'Uber' of healthcare lets you dial a doctor. Are house calls back?

As on-demand healthcare expands from pampered concierge care to middle-class patients, services like Pager are trying to keep up with the Affordable Care Act by creating workplace deals meant to save employees and employers on medical bills.  

Eric Risberg/AP/File
In this Dec. 16, 2014, file photo a man leaves the headquarters of Uber in San Francisco.

The $1 flu shot is a pretty good deal, especially when the nurse makes house calls.

That's exactly what on-demand car service Uber offered two weeks ago, allowing app users to order up 10 flu vaccinations for the price of one $10 health kit in more than three dozen cities on November 19. 

But the "Uberication" of healthcare promises to be far more than a one-day curiosity, as on-demand medical services expand from concierge-style, über-personalized care beyond most Americans' wallet power to increasingly affordable appointments that can sometimes be covered by insurance plans.

In May, Pager began offering on-demand house calls in San Francisco and New York: $50 for a first-time visits with one of the company's board-certified doctors, then $200 for each subsequent health check, which includes all costs except lab testing and x-rays. All charges are presented up-front, and Pager, as well as competitors like Heal, tout that transparency as a major plus compared to insurance paperwork and its frequent surprises. Users pay out of pocket, but the company will submit their claims to insurance companies.

The next stage of Pager's growth is in business deals, often with similarly-minded startups like Spotify, Birchbox, and 13 other tech companies, as Mashable reports.  At Manhattan-based Birchbox, for example, employees pay just $25 for a visit in their own office, for issues that run the gamut from rashes and colds to physical exams and STI testing.

Pager CEO Gaspard de Druezy says insurance company partnerships are the next step, which would help bring the out-of-pocket costs of Pager doctors' services even lower. The company also plans to expand to D.C., Chicago, and Miami in the coming months.  

But just as Uber itself and similarly seamless, instantly-available startups like Airbnb have roiled debates about gentrification, safety, and labor standards, mobile healthcare has divided doctors and experts about whether it's the future of cheaper, more readily available medicine, or a trend that will leave Americans behind many other industrialized country in quality of care.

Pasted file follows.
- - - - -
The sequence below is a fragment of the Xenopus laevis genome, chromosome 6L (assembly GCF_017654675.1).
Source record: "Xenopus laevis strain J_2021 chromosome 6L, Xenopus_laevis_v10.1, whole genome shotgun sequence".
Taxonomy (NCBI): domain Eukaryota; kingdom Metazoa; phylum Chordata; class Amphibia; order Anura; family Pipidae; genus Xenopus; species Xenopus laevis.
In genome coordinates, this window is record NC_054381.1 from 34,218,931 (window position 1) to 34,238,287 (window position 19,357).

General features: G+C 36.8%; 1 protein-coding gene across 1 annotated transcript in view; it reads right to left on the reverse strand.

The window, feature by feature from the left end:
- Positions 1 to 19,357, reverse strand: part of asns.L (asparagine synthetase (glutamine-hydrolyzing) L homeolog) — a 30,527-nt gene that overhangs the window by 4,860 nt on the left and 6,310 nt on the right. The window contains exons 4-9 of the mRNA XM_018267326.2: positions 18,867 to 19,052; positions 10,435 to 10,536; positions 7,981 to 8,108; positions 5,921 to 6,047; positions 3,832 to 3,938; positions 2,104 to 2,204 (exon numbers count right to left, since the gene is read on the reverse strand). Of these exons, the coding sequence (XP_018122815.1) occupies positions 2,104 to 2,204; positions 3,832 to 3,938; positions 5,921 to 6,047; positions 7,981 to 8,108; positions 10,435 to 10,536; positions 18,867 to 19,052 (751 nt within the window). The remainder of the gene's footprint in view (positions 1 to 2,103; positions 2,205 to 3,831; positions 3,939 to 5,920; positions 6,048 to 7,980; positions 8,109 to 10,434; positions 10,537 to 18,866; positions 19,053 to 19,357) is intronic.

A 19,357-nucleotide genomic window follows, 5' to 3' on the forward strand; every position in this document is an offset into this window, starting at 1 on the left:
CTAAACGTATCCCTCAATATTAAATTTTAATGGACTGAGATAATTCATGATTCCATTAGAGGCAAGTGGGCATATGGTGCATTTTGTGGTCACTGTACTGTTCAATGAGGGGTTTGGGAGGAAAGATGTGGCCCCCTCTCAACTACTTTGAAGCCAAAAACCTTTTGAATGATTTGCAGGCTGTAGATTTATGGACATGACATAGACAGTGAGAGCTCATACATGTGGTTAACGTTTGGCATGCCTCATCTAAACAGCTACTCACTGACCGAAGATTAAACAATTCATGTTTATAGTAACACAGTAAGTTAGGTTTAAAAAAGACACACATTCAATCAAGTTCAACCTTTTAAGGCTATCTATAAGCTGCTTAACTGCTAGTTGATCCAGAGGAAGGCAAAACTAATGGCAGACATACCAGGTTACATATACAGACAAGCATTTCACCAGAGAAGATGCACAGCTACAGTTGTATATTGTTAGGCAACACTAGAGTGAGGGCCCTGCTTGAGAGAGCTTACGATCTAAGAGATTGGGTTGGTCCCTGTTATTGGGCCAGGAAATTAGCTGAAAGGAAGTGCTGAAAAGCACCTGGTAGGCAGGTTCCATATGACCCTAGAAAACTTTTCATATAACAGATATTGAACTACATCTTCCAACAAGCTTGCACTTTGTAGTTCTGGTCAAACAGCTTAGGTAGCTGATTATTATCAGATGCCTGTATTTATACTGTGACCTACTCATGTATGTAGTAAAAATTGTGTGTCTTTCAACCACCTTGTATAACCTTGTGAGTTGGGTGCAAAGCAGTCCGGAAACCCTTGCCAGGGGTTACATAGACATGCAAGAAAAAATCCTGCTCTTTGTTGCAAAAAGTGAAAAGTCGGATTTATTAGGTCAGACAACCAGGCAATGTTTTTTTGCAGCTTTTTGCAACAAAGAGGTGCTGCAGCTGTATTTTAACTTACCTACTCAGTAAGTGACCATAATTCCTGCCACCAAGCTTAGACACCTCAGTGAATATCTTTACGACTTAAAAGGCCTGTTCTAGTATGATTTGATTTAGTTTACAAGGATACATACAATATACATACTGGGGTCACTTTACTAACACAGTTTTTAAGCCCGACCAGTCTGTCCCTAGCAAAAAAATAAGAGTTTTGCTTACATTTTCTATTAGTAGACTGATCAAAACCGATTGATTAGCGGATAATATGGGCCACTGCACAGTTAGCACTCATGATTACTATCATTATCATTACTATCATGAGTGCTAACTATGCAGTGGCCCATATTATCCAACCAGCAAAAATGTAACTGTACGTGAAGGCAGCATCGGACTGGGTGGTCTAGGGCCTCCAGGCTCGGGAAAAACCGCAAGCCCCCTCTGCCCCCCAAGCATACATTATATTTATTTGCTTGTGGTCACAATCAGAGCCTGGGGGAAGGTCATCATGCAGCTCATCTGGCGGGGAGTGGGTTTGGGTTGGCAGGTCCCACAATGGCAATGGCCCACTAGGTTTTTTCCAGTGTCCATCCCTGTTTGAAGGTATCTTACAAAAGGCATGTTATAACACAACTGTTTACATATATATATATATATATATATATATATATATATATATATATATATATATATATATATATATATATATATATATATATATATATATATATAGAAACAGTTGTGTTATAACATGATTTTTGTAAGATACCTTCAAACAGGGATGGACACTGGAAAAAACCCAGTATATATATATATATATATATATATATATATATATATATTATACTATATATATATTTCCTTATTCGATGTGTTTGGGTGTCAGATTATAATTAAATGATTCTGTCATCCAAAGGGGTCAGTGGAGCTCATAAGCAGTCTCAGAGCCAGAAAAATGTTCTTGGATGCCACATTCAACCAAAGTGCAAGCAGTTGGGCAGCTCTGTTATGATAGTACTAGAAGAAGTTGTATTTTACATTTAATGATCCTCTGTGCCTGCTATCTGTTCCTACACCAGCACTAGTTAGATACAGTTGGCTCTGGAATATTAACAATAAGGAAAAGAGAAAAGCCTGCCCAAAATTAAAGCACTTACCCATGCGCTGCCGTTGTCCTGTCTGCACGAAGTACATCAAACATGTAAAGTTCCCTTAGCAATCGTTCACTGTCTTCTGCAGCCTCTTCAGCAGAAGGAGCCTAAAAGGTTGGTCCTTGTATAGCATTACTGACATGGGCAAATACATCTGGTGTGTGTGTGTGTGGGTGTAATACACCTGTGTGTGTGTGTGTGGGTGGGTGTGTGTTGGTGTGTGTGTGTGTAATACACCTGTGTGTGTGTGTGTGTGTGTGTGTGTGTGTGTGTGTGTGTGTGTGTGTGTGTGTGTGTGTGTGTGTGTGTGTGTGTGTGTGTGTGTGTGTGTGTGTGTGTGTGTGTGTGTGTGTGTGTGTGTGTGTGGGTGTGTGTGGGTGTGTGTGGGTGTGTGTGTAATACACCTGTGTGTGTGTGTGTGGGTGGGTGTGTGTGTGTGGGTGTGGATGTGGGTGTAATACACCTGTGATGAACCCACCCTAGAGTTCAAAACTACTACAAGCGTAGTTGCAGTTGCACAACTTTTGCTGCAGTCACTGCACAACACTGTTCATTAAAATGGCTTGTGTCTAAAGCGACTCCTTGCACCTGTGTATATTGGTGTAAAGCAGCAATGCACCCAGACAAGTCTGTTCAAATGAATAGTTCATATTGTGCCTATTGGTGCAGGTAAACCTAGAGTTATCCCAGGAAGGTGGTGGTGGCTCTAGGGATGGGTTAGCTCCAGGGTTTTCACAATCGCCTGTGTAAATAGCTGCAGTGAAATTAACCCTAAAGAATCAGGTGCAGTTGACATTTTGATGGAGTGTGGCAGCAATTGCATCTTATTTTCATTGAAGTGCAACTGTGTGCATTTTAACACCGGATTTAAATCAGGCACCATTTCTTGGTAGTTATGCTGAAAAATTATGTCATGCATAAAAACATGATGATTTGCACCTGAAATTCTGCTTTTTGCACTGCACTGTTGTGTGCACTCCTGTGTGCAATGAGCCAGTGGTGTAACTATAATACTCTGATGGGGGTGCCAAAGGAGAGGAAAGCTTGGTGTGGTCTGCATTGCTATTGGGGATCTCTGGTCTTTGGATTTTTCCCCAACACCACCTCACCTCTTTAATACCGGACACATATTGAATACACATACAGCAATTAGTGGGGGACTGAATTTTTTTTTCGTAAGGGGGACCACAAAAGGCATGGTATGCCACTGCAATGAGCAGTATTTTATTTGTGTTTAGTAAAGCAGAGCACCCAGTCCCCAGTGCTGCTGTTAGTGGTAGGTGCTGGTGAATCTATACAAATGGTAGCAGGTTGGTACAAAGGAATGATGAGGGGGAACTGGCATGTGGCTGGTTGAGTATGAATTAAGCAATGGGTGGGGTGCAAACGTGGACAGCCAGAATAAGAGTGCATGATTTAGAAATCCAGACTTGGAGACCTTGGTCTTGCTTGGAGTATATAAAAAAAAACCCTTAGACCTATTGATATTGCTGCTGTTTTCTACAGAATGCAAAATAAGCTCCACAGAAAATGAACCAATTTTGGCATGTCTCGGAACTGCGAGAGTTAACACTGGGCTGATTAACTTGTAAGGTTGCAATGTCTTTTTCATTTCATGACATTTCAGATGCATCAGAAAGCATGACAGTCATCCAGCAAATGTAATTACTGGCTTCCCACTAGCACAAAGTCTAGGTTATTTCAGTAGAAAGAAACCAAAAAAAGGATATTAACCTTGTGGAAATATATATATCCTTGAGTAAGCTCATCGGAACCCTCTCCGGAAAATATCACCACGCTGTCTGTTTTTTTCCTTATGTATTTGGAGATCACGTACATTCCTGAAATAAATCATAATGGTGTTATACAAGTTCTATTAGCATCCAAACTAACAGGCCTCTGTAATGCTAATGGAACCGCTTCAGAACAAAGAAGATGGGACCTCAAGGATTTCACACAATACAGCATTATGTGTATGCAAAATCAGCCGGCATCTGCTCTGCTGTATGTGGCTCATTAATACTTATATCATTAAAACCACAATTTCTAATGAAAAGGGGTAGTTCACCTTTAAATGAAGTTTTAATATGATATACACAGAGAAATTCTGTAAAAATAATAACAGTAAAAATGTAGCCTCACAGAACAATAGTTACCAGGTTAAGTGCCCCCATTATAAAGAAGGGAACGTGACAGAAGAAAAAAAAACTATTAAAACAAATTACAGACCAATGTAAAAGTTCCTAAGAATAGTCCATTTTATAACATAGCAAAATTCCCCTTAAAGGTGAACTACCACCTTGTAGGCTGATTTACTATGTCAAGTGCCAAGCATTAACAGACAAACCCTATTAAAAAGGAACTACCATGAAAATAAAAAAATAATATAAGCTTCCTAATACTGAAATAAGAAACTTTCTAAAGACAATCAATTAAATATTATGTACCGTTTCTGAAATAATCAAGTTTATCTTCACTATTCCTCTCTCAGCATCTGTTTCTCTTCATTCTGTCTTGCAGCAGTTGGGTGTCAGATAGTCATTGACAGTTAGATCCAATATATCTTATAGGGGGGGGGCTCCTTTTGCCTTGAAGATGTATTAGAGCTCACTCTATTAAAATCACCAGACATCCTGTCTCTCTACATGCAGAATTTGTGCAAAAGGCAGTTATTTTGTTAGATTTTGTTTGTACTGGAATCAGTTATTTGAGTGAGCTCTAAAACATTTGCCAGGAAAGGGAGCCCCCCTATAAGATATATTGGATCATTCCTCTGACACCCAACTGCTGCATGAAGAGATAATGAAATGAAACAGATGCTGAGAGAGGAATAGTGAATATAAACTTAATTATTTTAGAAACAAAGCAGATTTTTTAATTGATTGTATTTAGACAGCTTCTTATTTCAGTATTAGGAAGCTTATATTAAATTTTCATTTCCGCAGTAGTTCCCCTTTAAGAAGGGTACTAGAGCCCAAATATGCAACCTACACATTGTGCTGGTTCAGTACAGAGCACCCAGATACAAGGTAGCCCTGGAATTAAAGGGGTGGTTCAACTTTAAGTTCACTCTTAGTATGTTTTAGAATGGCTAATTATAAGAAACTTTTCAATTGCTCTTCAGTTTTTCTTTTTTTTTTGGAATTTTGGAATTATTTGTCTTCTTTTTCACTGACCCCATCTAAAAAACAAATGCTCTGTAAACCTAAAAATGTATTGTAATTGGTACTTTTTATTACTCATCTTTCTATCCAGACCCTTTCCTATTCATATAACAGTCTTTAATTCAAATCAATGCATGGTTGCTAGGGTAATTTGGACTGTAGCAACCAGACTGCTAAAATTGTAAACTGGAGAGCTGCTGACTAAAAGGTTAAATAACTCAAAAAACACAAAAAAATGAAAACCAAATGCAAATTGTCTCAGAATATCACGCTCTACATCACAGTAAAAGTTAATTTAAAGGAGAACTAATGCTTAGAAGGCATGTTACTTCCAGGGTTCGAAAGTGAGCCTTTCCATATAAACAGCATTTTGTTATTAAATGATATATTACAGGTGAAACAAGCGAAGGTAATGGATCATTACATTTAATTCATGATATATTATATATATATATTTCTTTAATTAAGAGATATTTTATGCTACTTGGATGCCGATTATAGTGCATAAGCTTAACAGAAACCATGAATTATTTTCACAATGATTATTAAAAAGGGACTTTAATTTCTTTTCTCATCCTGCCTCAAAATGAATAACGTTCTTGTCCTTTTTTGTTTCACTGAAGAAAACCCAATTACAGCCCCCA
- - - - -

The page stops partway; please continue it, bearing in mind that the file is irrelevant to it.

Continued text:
"We’re bringing back old-school techniques with new-school technology," Dr. Renee Dua, a founder of Heal, told The New York Times. Key among those old-school techniques are home or office visits, where doctors not facing the high-volume pressure of insurance billing can actually spend the time to talk to patients, and, in the case of a home visit, notice things they might miss in a 15-minute office consultation.

Those are factors that help their patients steer clear of more preventable health problems, often lifestyle-related issues such as diabetes or heart troubles, which can help keep down long-term costs for patients. Perhaps national healthcare costs, too: The paradox of the United States' relatively high spending, but poor health, has been blamed on a lack of preventable care tied to low insurance rates. 

And today, those personalized services are available at affordable prices like Pager's, transforming the image of on-demand healthcare, once dominated by images of celebrity and millionaire doctors charging as much as $30,000 per month. 

And investors seem to believe that the Affordable Care Act, which will add millions of Americans to health insurance rolls, will power a surge in primary physicians, a current gap that on-demand doctors might help fill. According to a November report from Rock Health, on-demand healthcare has raised $692 million in funding since 2011

But other doctors worry that increasing popularity of such services with not just patients, but healthcare workers themselves, could create yet more scarcity in traditional clinics and hospitals. The pull of less paperwork, and more time with patients, is alluring. 

"This is all doctors want to talk about," industry analyst Jeff Goldsmith told Bloomberg in 2012. "'I want to go off the grid. I’m done billing Blue Cross. I can’t deal with this anymore. It’s destroying my life and my relationship with my patients.'" 

For now, those departures put increased pressure on traditional offices to offer high-level care with fewer staff. Kathleen Stoll, deputy executive director of healthcare advocavy group Families USA, told Bloomberg it represents "a step towards a two-tiered health-care system: a system where the rich get first-choice care and the not-so-rich get second-choice care." 

As on-demand increases in popularity, its service costs may go down even further, lowering worries about access for poor and middle-class patients. But that doesn't mean that quality will necessarily go up, as well. Pager and its peers aren't equipped to deal with severe injuries or operations, for example, and while home visits give doctors a glimpse into the patient's lifestyle, so does interacting with the same trusted healthcare provider, year after year. 

"These apps are not replacements for traditional doctor appointments," The New York Times' Jennifer Jolly weighed in after giving Heal a try. "But for ailments and symptoms that aren’t life-threatening, this next generation of health apps can save time and energy — which is a pretty big deal when you are not feeling up to waiting in a doctor’s office." 

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